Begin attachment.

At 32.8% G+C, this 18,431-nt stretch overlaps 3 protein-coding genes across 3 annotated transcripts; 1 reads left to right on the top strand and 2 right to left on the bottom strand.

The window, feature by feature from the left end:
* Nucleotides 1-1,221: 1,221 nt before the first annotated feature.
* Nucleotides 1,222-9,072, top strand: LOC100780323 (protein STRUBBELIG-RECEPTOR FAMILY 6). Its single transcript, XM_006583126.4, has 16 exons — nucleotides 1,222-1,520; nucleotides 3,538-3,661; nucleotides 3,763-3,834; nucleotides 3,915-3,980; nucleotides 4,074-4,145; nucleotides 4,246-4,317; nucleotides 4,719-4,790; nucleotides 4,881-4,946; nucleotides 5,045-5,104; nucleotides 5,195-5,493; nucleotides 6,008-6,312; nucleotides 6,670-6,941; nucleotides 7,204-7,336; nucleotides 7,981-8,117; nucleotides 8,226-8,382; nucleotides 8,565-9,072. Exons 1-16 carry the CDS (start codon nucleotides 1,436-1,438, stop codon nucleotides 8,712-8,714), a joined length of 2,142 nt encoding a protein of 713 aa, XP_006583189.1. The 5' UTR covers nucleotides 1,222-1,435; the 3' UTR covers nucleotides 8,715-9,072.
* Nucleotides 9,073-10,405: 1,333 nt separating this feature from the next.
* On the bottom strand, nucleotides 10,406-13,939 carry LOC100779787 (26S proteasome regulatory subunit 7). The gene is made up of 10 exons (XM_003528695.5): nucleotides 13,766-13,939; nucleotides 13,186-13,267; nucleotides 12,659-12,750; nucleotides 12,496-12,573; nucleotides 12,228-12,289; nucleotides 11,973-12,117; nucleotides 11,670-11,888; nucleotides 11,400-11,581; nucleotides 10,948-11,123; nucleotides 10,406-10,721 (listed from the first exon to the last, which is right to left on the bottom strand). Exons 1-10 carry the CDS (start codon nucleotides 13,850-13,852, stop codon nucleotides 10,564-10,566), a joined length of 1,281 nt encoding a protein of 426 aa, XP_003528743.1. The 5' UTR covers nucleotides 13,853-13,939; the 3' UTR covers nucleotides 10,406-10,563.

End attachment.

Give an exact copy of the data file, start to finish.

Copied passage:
At 32.8% G+C, this 18,431-nt stretch overlaps 3 protein-coding genes across 3 annotated transcripts; 1 reads left to right on the top strand and 2 right to left on the bottom strand.

The window, feature by feature from the left end:
* Nucleotides 1-1,221: 1,221 nt before the first annotated feature.
* Nucleotides 1,222-9,072, top strand: LOC100780323 (protein STRUBBELIG-RECEPTOR FAMILY 6). Its single transcript, XM_006583126.4, has 16 exons — nucleotides 1,222-1,520; nucleotides 3,538-3,661; nucleotides 3,763-3,834; nucleotides 3,915-3,980; nucleotides 4,074-4,145; nucleotides 4,246-4,317; nucleotides 4,719-4,790; nucleotides 4,881-4,946; nucleotides 5,045-5,104; nucleotides 5,195-5,493; nucleotides 6,008-6,312; nucleotides 6,670-6,941; nucleotides 7,204-7,336; nucleotides 7,981-8,117; nucleotides 8,226-8,382; nucleotides 8,565-9,072. Exons 1-16 carry the CDS (start codon nucleotides 1,436-1,438, stop codon nucleotides 8,712-8,714), a joined length of 2,142 nt encoding a protein of 713 aa, XP_006583189.1. The 5' UTR covers nucleotides 1,222-1,435; the 3' UTR covers nucleotides 8,715-9,072.
* Nucleotides 9,073-10,405: 1,333 nt separating this feature from the next.
* On the bottom strand, nucleotides 10,406-13,939 carry LOC100779787 (26S proteasome regulatory subunit 7). The gene is made up of 10 exons (XM_003528695.5): nucleotides 13,766-13,939; nucleotides 13,186-13,267; nucleotides 12,659-12,750; nucleotides 12,496-12,573; nucleotides 12,228-12,289; nucleotides 11,973-12,117; nucleotides 11,670-11,888; nucleotides 11,400-11,581; nucleotides 10,948-11,123; nucleotides 10,406-10,721 (listed from the first exon to the last, which is right to left on the bottom strand). Exons 1-10 carry the CDS (start codon nucleotides 13,850-13,852, stop codon nucleotides 10,564-10,566), a joined length of 1,281 nt encoding a protein of 426 aa, XP_003528743.1. The 5' UTR covers nucleotides 13,853-13,939; the 3' UTR covers nucleotides 10,406-10,563.